The closure of 140 police stations and offices has happened in Scotland over the past decade, new figures reveal.

The Scottish Police Federation said it was having a “detrimental impact” on policing in remote and rural areas.

The research, by social affairs magazine 1919, found some staff were relocated to shared buildings including council headquarters. However, many building were closed and not replaced.

Calum Steele, general secretary of the Scottish Police Federation (SPF) – which supports 1919 magazine – said many stations were in “a shocking state of repair”.

He cited a lack of investment and “simple neglect” towards the police estate as an issue for remaining stations, with some ending up in disrepair.

The SPF, which represents for rank and file officers, previously posted images on social media showing mushrooms growing on the walls of accommodation for police officers in Dunoon.

Finance Secretary Kate Forbes froze Police Scotland’s capital funding in this year’s budget.

It came despite calls from the force for additional funds of £242m over 10 years to help fix a backlog of problems.

Mr Steele told 1919 : “Years of underinvestment in the police estate have left many police stations in a shocking state of repair. Were it not for rats, many would have no inhabitants at all.

“Whilst we welcome new buildings and co-location with other agencies where they exist, the stark reality is that simple neglect has led to so many police stations being closed and lost forever.”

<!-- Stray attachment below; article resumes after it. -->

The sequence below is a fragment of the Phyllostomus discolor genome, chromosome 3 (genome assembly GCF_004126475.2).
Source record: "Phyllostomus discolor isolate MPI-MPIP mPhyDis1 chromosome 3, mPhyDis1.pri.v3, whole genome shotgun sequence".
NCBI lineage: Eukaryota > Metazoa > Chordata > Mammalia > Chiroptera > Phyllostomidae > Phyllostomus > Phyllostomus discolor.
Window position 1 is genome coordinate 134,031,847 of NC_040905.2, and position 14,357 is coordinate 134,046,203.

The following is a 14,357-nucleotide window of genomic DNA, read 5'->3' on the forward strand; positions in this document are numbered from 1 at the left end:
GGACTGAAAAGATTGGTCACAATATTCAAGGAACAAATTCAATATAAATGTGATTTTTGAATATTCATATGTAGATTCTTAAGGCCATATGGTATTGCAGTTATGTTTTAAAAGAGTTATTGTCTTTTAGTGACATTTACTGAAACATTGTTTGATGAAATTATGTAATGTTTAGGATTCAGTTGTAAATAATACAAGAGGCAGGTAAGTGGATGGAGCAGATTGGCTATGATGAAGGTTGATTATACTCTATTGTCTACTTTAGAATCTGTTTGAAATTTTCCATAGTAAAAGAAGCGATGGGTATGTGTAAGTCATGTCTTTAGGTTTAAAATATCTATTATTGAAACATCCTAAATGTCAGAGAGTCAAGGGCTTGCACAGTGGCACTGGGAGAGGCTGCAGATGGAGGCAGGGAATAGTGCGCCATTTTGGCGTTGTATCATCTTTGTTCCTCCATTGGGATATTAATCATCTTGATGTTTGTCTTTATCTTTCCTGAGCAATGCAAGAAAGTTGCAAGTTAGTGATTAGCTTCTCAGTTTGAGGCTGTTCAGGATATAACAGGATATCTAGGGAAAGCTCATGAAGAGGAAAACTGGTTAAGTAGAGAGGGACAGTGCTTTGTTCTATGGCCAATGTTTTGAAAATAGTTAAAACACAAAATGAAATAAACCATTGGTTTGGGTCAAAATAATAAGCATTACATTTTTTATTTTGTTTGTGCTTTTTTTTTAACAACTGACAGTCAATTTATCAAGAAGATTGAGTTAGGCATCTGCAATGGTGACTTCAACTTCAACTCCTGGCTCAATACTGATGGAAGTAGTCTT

Mr Steele also claimed that moving more officers to urban offices discouraged people in rural communities from contacting the police, as they had “little confidence of a meaningful response”.

He added: “Officers and communities in remote and rural Scotland deserve much better.”

The former training school at Chambers Street in Edinburgh is now part of the University of Edinburgh

It emerged last year that Police Scotland had made £28.5m after selling off 96 of its old properties.

The former Strathclyde Police headquarters in Glasgow’s Pitt Street raised £9.8m for the force while the former police training school in Chambers Street, Edinburgh, made £3.3m.

A further 26 buildings were listed as being under offer, on the market, being prepared to go up for sale or for proposed community transfer.

Since then, three other police stations have closed, with staff being relocated to council buildings in Aberdeen, Crieff and Alloa.

Leases for 15 other police stations have also been terminated or transferred.

‘Not fit for purpose’

Police Scotland Deputy Chief Constable Will Kerr said: “Scotland’s policing estate has been built up over the course of several decades and has suffered from a historic lack of investment under legacy arrangements.

“Some buildings are no longer in the right place, are not operationally fit for purpose and not designed in a way which allows us to work alongside key delivery partners.

“We carefully consider all options regarding the use of policing buildings, including co-location or relocation and consult with a range of stakeholders and the local community.”


The Scottish government said recorded crime is at one of the lowest levels since 1974 and is down 41% compared to the data for 2006/07.

A spokesman for the Scottish government said: “The allocation of resources, including for the police estate, is for the Scottish Police Authority and the chief constable to determine.

“However, the police capital budget has more than doubled since 2017/18, supporting continued investment in the police estate.

“Police Scotland has prioritised the progress of a new and ambitious estates strategy which will lead to improvements in the operating environment for all officers and staff in line with the objective to proactively look after their wellbeing.”

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